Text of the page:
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Joel Greenblatt on Value Weighted Indexing at Ira Sohn Conference Today

Joel Greenblatt is a managing principal and co-chief investment officer of Gotham Asset Management, LLC and the managing partner of Gotham Capital, which he founded in April 1985. Since 1996, he has been a professor on the adjunct faculty of Columbia Business School. Mr. Greenblatt serves on the Investment Boards for the University of Pennsylvania and UJA Federation, and is a director of Pzena Investment Management Inc. He is the former chairman of the board of Alliant Techsystems. Mr. Greenblatt is the author of "You Can Be a Stock Market Genius," "The Little Book That Still Beats the Market" and "The Big Secret for the Small Investor." He holds a BS and MBA from the Wharton School of the University of Pennsylvania.

From his talk:

Buying cheap and good companies (magic formula). It is a mixture of Benjamin Graham (cheap) and Warren Buffett (good business).

The S&P 500 over the last 20 years is up 9.1% per annum. However, the larger cap stocks have much more weighting. This is not an effective way to invest. Because as market caps go up you own more, and as the market goes down you own less of the company.

If the market was efficient this would be fine. However, since the market is not efficient this does not work so well.

You learn 2% due to these problems. Equally weighted S&P has returned 11.8% per annum over the past 20 years. Several companies like Wisdom Tree have put more weighting on value metrics, but it does the same as equally weighting.

It is very hard to index it because you have to put as much money in big stocks as in the small stocks, but the indexes have done pretty well.

What about a value index based on some simple value metrics?

Eight hundred to one thousand stocks based on value metrics have returned 16.1% over the past 20 years, with the beta being about the same. So it not only is a much higher return, but a higher risk adjusted return.

There are some problems, such as right now we are over earning. You can postulate that we had an Internet bubble, then housing bubble, and now government bubble. Margins have been at a much higher level over the past 20 years.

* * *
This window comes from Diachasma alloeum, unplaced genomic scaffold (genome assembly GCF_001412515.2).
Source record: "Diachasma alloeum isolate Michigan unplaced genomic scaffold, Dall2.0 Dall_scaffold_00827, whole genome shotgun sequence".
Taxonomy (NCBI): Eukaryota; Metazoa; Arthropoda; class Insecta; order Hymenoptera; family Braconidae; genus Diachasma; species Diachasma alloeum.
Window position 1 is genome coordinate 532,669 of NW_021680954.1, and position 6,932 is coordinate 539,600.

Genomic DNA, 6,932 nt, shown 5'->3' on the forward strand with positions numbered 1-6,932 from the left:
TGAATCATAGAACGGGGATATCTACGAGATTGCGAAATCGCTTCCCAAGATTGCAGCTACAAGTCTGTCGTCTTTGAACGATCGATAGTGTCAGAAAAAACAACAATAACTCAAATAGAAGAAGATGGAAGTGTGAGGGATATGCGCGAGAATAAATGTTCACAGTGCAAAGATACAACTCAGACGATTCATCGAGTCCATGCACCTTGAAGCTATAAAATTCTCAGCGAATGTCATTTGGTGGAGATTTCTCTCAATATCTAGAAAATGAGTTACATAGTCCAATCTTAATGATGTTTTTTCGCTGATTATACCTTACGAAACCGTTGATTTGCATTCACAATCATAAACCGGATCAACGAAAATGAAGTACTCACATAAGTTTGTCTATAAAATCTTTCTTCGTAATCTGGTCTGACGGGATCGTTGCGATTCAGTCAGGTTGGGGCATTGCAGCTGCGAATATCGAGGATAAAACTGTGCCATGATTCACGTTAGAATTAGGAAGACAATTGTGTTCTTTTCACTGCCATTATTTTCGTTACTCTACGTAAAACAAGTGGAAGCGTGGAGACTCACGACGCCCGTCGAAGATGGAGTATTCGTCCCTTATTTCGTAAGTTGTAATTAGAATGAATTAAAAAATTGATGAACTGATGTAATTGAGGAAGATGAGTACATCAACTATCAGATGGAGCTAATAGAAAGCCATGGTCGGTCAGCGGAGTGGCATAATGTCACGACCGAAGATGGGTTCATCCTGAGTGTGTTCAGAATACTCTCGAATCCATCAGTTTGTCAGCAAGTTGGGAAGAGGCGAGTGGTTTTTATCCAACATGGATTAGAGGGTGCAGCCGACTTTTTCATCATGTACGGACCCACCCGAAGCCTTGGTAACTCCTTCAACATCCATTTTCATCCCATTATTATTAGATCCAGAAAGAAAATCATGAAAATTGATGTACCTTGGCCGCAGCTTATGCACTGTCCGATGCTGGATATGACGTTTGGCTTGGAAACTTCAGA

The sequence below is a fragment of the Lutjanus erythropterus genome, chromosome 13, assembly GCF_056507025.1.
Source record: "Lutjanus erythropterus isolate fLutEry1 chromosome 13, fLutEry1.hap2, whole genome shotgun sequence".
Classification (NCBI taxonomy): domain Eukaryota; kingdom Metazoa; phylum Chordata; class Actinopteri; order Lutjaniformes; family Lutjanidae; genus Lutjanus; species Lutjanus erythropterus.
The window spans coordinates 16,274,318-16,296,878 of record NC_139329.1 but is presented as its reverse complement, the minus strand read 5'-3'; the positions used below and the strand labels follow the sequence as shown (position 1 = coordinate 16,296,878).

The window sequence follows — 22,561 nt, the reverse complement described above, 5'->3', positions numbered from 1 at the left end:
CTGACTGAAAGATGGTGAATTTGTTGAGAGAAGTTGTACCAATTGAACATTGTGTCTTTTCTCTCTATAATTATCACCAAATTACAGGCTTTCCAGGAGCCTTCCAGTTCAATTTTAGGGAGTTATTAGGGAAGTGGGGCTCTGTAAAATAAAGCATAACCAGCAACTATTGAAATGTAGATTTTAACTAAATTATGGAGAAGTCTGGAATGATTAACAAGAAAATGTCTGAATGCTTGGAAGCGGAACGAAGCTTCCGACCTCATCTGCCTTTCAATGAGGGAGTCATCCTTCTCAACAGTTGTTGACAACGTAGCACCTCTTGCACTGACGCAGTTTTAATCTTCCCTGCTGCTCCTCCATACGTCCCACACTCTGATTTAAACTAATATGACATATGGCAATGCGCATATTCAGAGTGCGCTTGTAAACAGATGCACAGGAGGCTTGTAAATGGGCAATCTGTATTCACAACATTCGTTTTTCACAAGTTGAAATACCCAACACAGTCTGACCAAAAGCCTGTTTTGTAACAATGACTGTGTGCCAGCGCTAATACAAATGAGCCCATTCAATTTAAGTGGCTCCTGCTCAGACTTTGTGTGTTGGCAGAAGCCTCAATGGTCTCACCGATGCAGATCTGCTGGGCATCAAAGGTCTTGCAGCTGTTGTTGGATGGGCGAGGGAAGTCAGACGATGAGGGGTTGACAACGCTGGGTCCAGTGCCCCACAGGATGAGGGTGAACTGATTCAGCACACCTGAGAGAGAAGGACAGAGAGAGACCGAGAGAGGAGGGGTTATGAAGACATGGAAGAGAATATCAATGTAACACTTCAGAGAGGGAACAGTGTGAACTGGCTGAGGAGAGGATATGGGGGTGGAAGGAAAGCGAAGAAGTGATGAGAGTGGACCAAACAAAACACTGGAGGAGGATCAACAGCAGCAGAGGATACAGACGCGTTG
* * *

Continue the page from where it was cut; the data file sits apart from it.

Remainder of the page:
And the Russell 1000 also has had changes in the past 20 years, going from more manufacturing to more service companies. Also, the internet was not around which helps margins go lower. Also, outsourcing some capital intensive segments of business has lead to higher margins. So it is hard to tell if margins will regress to the mean.

However, return on capital should return to the mean. However, the chart over the past 20 years shows increasing returns on capital.

Tangible capital over sales has also gone down a lot over the past 20 years. How can the returns be so high in a capitalistic society?

One reason could be because there is much more competition, and the life cycle of companies have gotten shorter.

We are probably somewhere around fair value now.

WLP, HUM, AGP, CVH, AET are still screening very cheap. Everyone hates these companies because healthcare is out of favor.

The drug companies have their issues.

You would think things have gotten worse for investors because data is much more accessible and there are thousands of hedge of funds.

In the late 1980s, I got involved with a fund of fund. Greenblatt was down 1.1% in one month. The fund called him and said the average fund was up 1.2% last month, why did you underperform?

So taking a long term horizon, it still has gotten better to invest now.

Disclosure: Long WLP and HUM

http://www.valuewalk.com/

About the author:

Jacob Wolinsky
My investment ideas have been inspired by many of value investors including Benjamin Graham, Charles Royce, John Neff, Joel Greenblatt, Peter Lynch, Seth Klarman,Martin Whitman and Bruce Greenwald. .I live with my wife and daughter in Monsey, NY. I can be contacted jacobwolinsky(AT)gmail.com and my blog is www.valuewalk.com

Visit Jacob Wolinsky's Website


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